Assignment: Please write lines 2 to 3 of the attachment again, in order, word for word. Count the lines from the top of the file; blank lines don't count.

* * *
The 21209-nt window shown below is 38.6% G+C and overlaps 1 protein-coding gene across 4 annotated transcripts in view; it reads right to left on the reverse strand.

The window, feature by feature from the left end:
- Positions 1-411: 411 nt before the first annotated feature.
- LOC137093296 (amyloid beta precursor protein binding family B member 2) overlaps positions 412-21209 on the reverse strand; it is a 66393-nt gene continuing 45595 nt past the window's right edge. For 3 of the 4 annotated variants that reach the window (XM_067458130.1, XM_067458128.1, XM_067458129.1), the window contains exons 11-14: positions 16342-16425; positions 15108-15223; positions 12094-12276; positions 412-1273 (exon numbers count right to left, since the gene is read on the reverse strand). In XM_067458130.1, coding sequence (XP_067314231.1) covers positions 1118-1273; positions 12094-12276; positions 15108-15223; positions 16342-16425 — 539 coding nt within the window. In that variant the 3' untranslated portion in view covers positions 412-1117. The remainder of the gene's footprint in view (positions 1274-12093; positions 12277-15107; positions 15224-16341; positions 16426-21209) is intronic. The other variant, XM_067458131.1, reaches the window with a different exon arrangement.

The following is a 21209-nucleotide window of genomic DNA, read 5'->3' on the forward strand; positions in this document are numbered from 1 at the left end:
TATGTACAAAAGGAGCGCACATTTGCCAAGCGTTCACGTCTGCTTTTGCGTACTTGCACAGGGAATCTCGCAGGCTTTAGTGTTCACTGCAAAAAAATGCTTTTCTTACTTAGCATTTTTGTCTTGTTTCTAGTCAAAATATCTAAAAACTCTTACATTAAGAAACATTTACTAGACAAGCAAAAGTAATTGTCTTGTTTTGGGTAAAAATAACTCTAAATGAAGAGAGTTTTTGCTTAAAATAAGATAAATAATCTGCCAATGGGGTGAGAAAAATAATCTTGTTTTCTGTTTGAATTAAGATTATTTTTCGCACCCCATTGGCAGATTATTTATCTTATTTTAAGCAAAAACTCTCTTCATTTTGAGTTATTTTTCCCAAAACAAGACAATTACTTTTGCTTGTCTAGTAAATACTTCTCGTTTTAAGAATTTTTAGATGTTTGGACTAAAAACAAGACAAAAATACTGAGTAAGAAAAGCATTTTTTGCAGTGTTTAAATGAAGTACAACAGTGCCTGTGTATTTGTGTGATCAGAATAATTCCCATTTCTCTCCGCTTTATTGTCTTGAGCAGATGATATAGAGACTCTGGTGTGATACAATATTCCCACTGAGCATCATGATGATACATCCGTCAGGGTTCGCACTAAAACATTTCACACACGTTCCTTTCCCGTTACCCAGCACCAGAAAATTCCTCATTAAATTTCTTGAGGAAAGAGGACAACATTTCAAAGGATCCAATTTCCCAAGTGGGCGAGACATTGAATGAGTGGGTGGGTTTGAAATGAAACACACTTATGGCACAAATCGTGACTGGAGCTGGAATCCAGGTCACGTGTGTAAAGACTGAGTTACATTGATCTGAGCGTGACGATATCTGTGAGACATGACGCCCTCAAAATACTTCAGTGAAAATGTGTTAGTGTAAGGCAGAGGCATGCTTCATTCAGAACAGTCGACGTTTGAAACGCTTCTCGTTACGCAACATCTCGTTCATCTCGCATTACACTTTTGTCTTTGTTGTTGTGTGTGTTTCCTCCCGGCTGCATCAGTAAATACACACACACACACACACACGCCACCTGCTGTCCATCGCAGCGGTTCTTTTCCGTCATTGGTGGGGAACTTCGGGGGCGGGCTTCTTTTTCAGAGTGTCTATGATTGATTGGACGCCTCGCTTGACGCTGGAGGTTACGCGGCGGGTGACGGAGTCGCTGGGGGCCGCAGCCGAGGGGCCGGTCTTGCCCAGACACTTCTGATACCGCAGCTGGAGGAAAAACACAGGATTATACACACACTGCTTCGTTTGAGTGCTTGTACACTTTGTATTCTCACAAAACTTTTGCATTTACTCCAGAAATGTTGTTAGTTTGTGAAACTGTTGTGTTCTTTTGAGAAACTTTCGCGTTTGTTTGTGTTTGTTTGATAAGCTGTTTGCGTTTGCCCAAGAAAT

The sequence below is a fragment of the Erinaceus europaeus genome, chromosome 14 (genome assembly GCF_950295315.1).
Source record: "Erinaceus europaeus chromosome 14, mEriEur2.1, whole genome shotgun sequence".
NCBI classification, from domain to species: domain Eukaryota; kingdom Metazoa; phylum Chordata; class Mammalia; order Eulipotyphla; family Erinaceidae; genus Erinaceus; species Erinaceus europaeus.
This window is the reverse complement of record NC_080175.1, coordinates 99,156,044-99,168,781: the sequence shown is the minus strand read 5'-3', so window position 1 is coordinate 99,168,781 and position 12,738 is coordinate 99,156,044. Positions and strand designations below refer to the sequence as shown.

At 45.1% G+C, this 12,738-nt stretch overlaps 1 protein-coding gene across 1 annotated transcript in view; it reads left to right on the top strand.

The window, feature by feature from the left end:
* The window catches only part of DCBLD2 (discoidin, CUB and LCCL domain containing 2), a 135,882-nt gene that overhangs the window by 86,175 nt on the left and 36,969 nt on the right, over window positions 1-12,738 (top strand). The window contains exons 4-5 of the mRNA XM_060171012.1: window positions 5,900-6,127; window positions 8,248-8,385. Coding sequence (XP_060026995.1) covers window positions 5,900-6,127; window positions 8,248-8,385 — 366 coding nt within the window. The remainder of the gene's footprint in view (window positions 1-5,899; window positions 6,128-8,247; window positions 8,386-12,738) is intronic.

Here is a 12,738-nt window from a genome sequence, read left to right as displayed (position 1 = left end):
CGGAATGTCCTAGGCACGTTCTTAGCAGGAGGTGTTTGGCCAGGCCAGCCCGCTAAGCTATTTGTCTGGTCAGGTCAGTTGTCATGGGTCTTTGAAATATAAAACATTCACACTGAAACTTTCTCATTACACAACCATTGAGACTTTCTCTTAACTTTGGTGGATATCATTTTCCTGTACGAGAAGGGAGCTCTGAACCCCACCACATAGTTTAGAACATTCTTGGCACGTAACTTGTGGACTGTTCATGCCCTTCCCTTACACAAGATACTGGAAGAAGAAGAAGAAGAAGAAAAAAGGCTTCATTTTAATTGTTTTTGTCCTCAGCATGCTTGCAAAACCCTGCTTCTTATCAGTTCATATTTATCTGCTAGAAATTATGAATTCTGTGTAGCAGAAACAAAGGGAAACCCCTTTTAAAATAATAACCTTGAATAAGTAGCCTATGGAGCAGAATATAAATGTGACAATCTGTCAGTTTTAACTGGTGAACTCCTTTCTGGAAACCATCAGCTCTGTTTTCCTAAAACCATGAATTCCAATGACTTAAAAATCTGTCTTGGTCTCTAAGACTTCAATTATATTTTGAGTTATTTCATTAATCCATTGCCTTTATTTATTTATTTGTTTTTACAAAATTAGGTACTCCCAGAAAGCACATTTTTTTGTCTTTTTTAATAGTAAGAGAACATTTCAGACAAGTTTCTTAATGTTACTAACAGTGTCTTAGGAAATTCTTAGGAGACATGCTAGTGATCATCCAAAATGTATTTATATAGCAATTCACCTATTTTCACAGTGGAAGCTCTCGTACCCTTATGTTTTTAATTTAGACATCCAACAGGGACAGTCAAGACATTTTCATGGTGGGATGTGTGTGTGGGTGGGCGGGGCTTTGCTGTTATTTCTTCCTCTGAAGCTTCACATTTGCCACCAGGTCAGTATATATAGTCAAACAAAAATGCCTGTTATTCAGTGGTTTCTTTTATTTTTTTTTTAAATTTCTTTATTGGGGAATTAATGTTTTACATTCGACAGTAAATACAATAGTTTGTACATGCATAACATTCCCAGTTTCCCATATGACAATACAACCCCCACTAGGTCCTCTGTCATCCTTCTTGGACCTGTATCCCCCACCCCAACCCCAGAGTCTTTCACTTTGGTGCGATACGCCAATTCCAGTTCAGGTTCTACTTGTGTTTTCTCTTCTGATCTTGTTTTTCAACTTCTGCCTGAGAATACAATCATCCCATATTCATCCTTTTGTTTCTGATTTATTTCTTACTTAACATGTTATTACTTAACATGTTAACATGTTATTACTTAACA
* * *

The window, feature by feature from the left end:
- Positions 1-411: 411 nt before the first annotated feature.